Rebecca by Daphne du Maurier

20 Sep

rebecca.jpg I’m going to experiment with something here on my blog and see how it goes. I recently heard from a  friend who used to be in my book club but has since moved to another state. She hasn’t been able to garner enough interest to start a book club in her area and misses having intellectual conversations about books. So for her sake (and for anyone else who would like to participate,) I’m going to post what I’m currently reading with my book club. Feel free to read along with us and post insightful comments here.  Rebecca is the read for September so if you have any thoughts on it, I’d love to hear them. (And just to give you a head’s up–The Historian by Elizabeth Kostova is the read for October.)


5 Responses to “Rebecca by Daphne du Maurier”

  1. DianaB September 22, 2007 at 10:35 am #

    I read Rebecca more than 10 years ago (probably closer to 15) and haven’t yet had a chance to re-read or skim through it again. My mother-in-law “stole” it the last time she was here so my copy isn’t even in the state right now. Anyway, what I remember from that first read is that I didn’t want to put the book down and that my heart was beating at an increased pace almost through the entire read. If I recall correctly, although nothing overtly scary or bad happens, I was scared, and scared for the protagonist until the conclusion. So, I thought that Ms. Du Maurier did well creating an atmosphere of fear and tension, allowing the reader feel the fear that the character was feeling without using any horror-movieesque scenes.

  2. shelb September 27, 2007 at 8:11 am #

    I was sad I missed the discussion.
    I found the first half of the book held a much slower pace than the second half (I think the first half took me two weeks to read and the second half a day). There were several times I wanted to pull the mc and her husband into a room and just say “Talk. When you have this resolved you can come out.” 🙂 Their lack of communication frustrated me.
    The second half of the book really built in suspense for me. But again I was troubled. Several times I found myself rooting for the murderer and having to stop and say. “Wait, what’s right?” She did a great job of characterization…making the reader (or this one) want the husband to find happiness and building several antagonists that seemed the greater of the two evils (Rebecca especially). Again, this was a moral debate for me that I struggled with.
    I ended up going back to reread the first two chapters after I’d finished the book. At the beginning, Daphne created the setting so well with her visual imagery, however I didn’t catch that the description of Manderley as a shell because it had been burned but rather a shell because it had been abandoned by those who loved it. I thought that it was interesting to reread that part and see where I’d allowed myself to be misdirected. Was it just me?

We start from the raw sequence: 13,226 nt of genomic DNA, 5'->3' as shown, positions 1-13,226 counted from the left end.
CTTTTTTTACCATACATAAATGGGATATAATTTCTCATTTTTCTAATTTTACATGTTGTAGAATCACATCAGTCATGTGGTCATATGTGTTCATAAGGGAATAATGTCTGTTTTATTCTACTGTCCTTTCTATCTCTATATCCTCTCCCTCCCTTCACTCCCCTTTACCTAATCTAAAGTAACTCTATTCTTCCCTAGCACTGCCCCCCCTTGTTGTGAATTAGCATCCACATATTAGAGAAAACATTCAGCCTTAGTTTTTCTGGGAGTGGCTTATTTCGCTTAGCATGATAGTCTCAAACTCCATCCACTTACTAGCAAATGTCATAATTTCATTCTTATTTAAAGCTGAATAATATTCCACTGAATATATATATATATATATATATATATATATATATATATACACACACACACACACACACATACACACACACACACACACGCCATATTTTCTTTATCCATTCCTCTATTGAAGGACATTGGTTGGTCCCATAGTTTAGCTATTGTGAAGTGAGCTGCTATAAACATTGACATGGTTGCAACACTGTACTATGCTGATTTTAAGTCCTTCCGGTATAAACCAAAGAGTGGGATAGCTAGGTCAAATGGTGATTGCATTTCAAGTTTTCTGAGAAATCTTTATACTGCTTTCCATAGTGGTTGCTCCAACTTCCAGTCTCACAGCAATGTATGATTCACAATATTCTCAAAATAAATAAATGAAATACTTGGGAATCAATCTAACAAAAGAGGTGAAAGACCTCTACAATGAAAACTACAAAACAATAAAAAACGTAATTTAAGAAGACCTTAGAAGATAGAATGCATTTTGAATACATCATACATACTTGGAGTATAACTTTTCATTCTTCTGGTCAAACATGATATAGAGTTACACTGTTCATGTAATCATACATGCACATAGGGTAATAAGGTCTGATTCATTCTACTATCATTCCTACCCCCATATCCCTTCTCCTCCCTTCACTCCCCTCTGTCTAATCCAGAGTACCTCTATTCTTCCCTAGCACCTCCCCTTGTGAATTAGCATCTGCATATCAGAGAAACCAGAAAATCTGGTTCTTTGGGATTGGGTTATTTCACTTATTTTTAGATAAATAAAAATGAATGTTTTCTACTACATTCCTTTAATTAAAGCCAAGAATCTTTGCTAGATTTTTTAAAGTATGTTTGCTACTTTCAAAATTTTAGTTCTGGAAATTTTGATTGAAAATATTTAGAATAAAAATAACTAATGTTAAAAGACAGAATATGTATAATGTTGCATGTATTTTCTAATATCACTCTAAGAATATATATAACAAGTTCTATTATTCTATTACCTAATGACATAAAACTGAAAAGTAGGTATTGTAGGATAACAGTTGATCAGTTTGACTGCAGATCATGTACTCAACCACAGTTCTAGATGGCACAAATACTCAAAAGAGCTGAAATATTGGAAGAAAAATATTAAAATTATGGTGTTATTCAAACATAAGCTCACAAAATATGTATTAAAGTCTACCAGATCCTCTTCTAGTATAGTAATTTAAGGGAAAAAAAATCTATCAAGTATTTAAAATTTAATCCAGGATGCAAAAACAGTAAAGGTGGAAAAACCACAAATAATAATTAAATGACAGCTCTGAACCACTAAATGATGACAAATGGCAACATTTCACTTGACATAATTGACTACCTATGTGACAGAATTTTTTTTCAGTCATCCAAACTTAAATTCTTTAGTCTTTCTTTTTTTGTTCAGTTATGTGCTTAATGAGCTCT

Anyway, I enjoyed the book and wish I could have participated in the discussion. Let me know what I missed and if my thoughts were different than the rest of the groups.
    Also, after I began reading this, I came across a website about some of her work throughout her life. I found it an interesting coincidence.
    🙂 See you next month for The Historian.

  3. brainymama September 27, 2007 at 10:04 am #


    We missed you at book club Tuesday night. I had to leave early so I missed out on the full discussion. (But I got a piece of Kerry’s delicous apple/pear crisp with vanilla ice cream! Yum!) As I was leaving, Julianne was reading her “want list” (based on the book). It started with a morning room and ended with a back stairway leading up into the kitchen. I asked her to post her list here on my blog.

    I’m still only halfway through the book. I got bogged down with school work, I guess (and maybe the pace of the first half, too.) I love the book so far and I’m definately planning to finish it before the end of September. I’ll post my thoughts here soon.

  4. shelb September 27, 2007 at 10:39 am #

    Hope I didn’t give too many spoilers here. I didn’t realize you hadn’t finished reading it. Enjoy it!

  5. brainymama October 9, 2007 at 2:02 pm #

    I finished Rebecca on the 2nd of October and absolutely loved it! I thought the book was well written and I’m still thinking about it! I couldn’t figure out why I was rooting for Maxim either or why I wasn’t worried more for the protagonist. I just wanted the two of them to be happy! The author really does a good job of making you sympathize with both characters.

    I have two Rebecca movies I’m watching right now–the 1940 Alfred Hitchcock version with Laurence Oliver and Joan Fontaine and the 2003 Exxon Mobil Masterpiece Theatre version. I couldn’t help cracking up in places in the 1940 version because of the overdramatic music but overall, I thought it was pretty well done. I find it interesting that the costume and period details feel more authentic to me in the 2003 version even though the 1940’s version was made closer to the actual time period of the book. The actors in the 1940’s version are better looking and the actress that played Ms. Danvers was particularly convincing.

    The 2003 version is better in the sense that the age difference between Maxim and the second Mrs. De Winter is more apparent. The actress that plays the second Mrs. De Winter is perfect for the role. Unfortunately, the actor that plays Maxim is not that attractive. He’s got freckles (or maybe they’re age spots), a big nose, faded blue eyes, and thinning hair–not exactly how I visualized Maxim but oh well!

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